Raphaël Zarka
Les formes du repos #3

This photograph seems to be awaiting meaning, it more or less evokes known elements without really identifying with them completely: a motorway interchange, a bridge, an electric pylon… In fact this is the end of the tracks of the Aérotrain, a wheelless monorail invented by Jean Bertin in the 1970s, which acts like ‘a fossil of movement on landscape scale’, as explained by the artist. This fragmentary place is meant to activate physical movement. It also activates the spectator’s imagination.
The series Les formes du repos is a photographic collection of concrete geometric objects, in undefinable spaces, set aside or in waiting. The photographic document allows the display of these ‘involuntary sculptures’. Paired down geometric forms (whether modernist or futurist) appear tensely in their decor (a field, several buildings on the horizon). This photograph is key in the series, since the tracks are no longer an object but a space. The positioning of the shot emphasises the fragmentary character, the tracks only lead to an empty decor. Observing this defunct functionality, the artist, with Vincent Lamouroux, created Pentacycle (a mono terrain vehicle, 2002) in order to reactivate movement on this ruin.

Raphaël Zarka presents himself as a sculptor and artist-collector. He scrutinises the contemporary world to draw up a genealogy of geometric forms. He is constantly noticing Plato's polyhedrons (speculative geometric forms) materialized in concrete breakwaters (Les formes du repos series/The Forms of Rest). His work highlights the fact that the 'survival of forms' (Aby Warburg) takes place in today's world in functional and concrete environments. The artist acts with the curiosity of the Renaissance humanists in their studio (Studiolo, 2008), but he has adopted a thinking structure where dichotomies and the methodological boundaries of Art History are banned. With his typical transversal approach, the artist has started theoretical research into the urban practice that is skateboard by publishing essays and realizing artistic projects. In Riding modern art  (Lyon Biennale, 2007), he confronts photographs of the skaters performing on public sculptures with a sculpture by Katarzyna Kobro. The confrontation underlines that the movement is either of aesthetic potential for modern sculpture or a mechanical realization for skating. “It's almost an insult to the mysteries of the world to think that we could invent anything or that we needed to invent anything”; this quote by Borgès has become the artist's motto.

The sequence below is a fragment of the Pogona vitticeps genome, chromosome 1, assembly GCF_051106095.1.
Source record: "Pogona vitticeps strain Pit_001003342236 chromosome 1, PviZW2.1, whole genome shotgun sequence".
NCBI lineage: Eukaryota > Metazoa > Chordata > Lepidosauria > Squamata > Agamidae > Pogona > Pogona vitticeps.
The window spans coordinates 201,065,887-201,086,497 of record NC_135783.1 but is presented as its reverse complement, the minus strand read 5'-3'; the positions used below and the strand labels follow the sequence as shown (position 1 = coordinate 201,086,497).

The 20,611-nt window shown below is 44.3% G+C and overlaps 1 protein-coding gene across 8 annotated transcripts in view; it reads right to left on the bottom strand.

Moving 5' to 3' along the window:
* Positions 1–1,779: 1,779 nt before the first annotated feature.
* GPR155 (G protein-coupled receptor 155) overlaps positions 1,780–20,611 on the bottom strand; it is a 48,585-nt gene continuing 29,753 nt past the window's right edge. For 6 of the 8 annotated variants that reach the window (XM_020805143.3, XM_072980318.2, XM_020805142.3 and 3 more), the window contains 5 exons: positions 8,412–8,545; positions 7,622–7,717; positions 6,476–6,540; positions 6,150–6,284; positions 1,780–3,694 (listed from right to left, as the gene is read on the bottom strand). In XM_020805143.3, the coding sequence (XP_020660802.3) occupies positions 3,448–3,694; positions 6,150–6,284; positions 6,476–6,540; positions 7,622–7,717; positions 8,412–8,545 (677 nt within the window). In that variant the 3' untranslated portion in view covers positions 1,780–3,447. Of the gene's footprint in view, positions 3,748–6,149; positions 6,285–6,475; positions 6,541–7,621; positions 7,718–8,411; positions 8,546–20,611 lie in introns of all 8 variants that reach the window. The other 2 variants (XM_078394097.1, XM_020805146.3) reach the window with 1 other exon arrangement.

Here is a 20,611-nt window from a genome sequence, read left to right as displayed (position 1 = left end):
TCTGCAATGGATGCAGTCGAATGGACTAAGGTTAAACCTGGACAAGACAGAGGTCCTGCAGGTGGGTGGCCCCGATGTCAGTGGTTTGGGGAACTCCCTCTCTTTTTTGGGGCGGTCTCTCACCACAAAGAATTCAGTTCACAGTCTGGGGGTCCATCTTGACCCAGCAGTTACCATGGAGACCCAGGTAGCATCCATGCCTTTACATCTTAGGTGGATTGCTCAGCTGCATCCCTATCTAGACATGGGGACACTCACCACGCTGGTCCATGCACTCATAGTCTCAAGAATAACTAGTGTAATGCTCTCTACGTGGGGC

Raphaël Zarka was born in 1957 in Montpellier, France. Lives and works in Paris.